Defensiveness, anger, loneliness, intolerance. These fruits all grow from an unhealthy root? Hmmm, I hadn’t thought of it that way.

Change can start when we’re able to identify our “roots.” According to Rothschild, the way to this wisdom is threefold:

  • Ask God for wisdom. “If any of you lacks wisdom, he should ask God, who gives generously to all without finding fault, and it will be given to him.” (James 1:5)

  • Choose to revere God. “The fear of the LORD is the beginning of wisdom, and knowledge of the Holy One is understanding.” (Proverbs 9:10)

  • Receive wise counsel..be it from a wise friend, pastor or godly counselor. “Wisdom is with those who receive counsel.” (Proverbs 13:10)

So far, Self Talk, Soul Talk sounds good on paper, but I’m traveling its pages a bit skeptically. After all, I’ve played this negative inner dialogue for a loooooong time. Can Ms. Rothschild’s book provide an “aha!” moment and open the door to real change? I don’t know, but I’m willing to try.

Of course, in the end, this isn’t a journey I travel with the author, but one I travel with God. And I do believe, with Him all things are possible.

What about you? What's filling your thought closet? Do you want to join me for some early spring cleaning?

Parting thoughts from Jennifer’s interview with Patsy Clairmont:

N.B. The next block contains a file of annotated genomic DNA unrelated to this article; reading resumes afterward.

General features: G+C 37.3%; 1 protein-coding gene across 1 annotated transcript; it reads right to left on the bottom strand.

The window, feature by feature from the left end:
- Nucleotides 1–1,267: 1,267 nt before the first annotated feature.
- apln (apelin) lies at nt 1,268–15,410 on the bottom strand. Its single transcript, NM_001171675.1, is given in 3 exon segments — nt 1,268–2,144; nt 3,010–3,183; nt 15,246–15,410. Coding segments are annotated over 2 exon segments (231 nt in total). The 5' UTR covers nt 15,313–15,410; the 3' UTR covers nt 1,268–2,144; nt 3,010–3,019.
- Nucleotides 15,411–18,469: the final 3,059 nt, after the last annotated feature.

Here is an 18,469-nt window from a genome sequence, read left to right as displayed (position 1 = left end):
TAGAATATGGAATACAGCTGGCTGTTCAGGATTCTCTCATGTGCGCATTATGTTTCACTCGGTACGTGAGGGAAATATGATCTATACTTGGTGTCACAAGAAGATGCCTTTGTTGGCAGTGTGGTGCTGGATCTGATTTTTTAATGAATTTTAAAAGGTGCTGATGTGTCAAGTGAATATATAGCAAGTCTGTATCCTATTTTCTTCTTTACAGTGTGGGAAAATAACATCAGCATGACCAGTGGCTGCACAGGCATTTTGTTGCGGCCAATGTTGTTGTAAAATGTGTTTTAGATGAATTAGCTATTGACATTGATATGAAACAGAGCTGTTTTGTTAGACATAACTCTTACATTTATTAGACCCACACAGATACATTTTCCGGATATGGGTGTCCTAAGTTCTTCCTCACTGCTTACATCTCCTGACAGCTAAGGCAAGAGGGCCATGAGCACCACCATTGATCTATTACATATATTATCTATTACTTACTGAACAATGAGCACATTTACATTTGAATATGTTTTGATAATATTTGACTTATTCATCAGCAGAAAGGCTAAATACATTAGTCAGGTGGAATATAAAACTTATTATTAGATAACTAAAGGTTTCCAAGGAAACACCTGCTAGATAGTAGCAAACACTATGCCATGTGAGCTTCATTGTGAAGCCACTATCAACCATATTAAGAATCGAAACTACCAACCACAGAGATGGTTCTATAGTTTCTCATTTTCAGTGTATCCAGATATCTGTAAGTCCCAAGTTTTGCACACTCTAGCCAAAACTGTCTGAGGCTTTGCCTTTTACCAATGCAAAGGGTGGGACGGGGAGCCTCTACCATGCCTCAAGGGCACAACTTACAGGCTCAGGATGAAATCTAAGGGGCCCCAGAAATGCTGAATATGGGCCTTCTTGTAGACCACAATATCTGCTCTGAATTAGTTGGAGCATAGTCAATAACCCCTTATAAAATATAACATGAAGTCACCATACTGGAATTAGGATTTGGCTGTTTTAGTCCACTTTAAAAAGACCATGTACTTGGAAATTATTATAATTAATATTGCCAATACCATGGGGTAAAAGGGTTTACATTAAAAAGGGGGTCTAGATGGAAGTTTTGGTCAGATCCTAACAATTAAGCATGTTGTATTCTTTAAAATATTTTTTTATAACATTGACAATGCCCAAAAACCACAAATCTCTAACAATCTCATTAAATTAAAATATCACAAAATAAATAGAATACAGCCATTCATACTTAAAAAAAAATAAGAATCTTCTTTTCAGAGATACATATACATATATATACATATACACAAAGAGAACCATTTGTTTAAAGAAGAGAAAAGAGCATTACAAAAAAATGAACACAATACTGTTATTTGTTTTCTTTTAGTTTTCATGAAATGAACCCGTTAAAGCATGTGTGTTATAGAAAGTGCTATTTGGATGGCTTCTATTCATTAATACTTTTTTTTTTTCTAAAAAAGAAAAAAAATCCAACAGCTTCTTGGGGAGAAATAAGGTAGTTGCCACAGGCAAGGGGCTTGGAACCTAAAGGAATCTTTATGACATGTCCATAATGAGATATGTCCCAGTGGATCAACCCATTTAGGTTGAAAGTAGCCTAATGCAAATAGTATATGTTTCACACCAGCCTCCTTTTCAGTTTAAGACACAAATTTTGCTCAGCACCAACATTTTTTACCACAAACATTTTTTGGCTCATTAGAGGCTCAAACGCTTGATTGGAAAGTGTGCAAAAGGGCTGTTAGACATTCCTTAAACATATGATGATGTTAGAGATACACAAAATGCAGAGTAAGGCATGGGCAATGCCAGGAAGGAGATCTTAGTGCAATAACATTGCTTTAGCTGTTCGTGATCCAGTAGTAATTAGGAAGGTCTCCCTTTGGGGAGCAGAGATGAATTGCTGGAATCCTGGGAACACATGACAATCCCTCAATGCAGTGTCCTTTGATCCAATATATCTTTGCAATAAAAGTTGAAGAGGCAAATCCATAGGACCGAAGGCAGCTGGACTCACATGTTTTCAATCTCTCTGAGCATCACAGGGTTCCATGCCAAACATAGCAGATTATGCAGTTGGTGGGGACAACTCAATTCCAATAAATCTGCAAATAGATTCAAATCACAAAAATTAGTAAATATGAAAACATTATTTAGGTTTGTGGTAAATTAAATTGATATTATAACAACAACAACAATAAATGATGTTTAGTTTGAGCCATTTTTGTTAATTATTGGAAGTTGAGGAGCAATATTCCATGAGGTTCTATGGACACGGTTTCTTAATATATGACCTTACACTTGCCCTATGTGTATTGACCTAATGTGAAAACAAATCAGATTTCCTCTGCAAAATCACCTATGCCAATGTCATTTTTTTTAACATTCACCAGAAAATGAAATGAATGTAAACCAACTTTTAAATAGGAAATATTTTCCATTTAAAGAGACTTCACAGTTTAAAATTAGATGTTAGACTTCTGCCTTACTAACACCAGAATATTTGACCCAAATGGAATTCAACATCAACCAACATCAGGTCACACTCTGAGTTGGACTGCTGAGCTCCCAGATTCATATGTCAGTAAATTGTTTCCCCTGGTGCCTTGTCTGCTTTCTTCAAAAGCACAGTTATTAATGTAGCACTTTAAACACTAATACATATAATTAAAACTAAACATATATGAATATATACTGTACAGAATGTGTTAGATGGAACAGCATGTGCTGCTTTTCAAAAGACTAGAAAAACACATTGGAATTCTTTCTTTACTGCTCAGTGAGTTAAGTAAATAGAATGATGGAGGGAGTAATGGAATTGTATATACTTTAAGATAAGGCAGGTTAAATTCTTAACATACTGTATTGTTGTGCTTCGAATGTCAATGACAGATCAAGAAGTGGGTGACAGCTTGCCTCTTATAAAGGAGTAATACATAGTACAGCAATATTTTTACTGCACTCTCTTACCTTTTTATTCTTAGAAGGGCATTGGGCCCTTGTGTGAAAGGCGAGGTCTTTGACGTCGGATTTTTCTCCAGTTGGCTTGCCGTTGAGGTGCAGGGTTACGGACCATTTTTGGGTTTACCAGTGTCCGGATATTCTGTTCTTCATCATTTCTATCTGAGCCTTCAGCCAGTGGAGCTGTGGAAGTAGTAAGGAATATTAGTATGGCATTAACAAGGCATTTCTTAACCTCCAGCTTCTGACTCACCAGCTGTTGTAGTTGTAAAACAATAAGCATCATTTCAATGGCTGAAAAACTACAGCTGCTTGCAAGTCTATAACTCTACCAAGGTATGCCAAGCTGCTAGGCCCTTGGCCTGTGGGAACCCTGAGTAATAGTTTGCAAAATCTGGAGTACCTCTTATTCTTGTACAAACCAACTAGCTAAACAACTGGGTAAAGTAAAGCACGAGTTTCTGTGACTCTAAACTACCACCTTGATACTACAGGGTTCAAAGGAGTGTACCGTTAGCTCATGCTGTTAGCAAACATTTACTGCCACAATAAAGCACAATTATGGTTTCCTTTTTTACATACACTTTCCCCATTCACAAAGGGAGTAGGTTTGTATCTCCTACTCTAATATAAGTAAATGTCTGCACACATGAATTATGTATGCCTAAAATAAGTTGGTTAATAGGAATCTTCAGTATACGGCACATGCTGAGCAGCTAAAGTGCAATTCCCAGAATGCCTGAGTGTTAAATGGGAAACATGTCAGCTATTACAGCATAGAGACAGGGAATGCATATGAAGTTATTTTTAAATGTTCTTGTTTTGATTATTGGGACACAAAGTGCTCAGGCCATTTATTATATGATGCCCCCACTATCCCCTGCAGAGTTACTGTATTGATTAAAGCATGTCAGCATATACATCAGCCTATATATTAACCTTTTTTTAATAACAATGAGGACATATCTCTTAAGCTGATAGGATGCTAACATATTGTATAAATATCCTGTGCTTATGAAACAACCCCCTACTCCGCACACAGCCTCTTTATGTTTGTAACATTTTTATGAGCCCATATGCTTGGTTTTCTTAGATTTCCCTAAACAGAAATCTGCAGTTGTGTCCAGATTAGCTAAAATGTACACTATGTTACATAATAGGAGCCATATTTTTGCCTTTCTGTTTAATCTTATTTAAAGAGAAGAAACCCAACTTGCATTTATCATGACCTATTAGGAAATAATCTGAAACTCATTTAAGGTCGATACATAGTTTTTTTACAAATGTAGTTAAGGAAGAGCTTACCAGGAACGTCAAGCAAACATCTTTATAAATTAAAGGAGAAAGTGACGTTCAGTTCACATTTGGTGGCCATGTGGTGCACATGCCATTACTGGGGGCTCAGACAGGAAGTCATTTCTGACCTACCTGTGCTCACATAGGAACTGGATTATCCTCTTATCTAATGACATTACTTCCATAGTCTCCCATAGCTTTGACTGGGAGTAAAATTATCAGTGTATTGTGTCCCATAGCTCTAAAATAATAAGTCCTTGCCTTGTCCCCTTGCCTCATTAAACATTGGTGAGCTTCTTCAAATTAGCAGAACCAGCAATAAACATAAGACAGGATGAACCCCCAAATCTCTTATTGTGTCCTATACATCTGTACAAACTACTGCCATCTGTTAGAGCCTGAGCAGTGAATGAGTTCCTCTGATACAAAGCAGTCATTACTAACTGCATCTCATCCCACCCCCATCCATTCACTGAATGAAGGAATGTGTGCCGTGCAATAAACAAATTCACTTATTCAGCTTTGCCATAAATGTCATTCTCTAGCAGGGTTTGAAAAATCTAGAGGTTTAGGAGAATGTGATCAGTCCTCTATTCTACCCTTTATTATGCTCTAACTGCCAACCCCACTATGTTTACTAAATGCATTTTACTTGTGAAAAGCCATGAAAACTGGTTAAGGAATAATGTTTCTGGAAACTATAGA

- REFUSE things that are inaccurate, unkind, or unedifying.
- REPLACE them with what is good, pure and just.
- REPEAT the process
for as long as it takes to bring my thoughts under control.

January 15, 2009

From Chaos to Glory

These last eight days have been quite a whirlwind around here! Between our “minor” home renovation that turned into a major project and my adventure to Dallas I’ve been grasping to control the chaos, let alone my day-to-day responsibilities. The good news: I’m sitting at my brand-new desk in my almost-finished new room (and it’s looking great!). I promise to post pictures when we’re done, but first I want to go back a few days to when we were in the peak of disorder around here.

Perhaps Empty Me may become my theme for 2009. It’s certainly been apropos this January. In order to lay the hardwood floors, and do the other construction, in our living room and dining room we had to completely empty both rooms. (When half of one of those rooms is my office, it's no small task.) Add to that the necessary tools, supplies and equipment, our house has became an obstacle course. “Stuff” was everywhere…and I’d just gotten the house back in tip top shape as I reclaimed it from Christmas.

Did I mention we’re doing all of this work ourselves, under the expert direction of my sister who is the brains behind the operation. This isn’t a sit back and watch, and offer the workers refreshing beverages, project. No, we’ve paid for the results with our sweat equity. By the end of each day (like midnight), Dan, my sister and I are spent—emptied physically. (We’re fast tracking the project because my sister has a deadline to go back home to Florida.)